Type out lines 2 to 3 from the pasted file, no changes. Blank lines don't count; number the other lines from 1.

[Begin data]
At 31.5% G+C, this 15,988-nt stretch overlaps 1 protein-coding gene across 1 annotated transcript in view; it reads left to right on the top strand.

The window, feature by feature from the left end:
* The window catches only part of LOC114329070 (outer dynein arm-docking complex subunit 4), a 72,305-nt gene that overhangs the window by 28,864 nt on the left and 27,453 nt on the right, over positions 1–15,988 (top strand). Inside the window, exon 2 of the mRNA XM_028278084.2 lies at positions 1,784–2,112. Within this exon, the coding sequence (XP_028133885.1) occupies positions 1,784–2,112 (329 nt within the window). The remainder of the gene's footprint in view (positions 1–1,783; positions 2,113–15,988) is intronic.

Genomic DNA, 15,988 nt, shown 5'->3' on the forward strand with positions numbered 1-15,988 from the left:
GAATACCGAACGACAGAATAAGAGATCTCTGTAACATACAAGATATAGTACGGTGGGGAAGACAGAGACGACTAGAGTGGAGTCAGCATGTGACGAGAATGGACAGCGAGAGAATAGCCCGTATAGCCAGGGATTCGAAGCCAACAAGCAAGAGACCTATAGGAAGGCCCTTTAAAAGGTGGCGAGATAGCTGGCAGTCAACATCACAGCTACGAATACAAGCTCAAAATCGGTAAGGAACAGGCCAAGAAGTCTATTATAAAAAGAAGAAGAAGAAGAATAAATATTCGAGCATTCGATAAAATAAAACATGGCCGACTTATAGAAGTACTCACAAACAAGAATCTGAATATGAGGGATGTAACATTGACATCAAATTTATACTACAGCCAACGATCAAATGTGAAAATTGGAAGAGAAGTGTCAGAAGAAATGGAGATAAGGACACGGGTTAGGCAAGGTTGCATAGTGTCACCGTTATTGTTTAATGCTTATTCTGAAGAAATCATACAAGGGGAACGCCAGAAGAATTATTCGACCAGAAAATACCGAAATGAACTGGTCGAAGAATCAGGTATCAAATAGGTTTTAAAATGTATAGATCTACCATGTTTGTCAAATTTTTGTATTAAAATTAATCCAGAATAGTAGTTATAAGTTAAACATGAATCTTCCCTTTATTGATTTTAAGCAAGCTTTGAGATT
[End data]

The window, feature by feature from the left end:
* The window catches only part of LOC114329070 (outer dynein arm-docking complex subunit 4), a 72,305-nt gene that overhangs the window by 28,864 nt on the left and 27,453 nt on the right, over positions 1–15,988 (top strand). Inside the window, exon 2 of the mRNA XM_028278084.2 lies at positions 1,784–2,112. Within this exon, the coding sequence (XP_028133885.1) occupies positions 1,784–2,112 (329 nt within the window). The remainder of the gene's footprint in view (positions 1–1,783; positions 2,113–15,988) is intronic.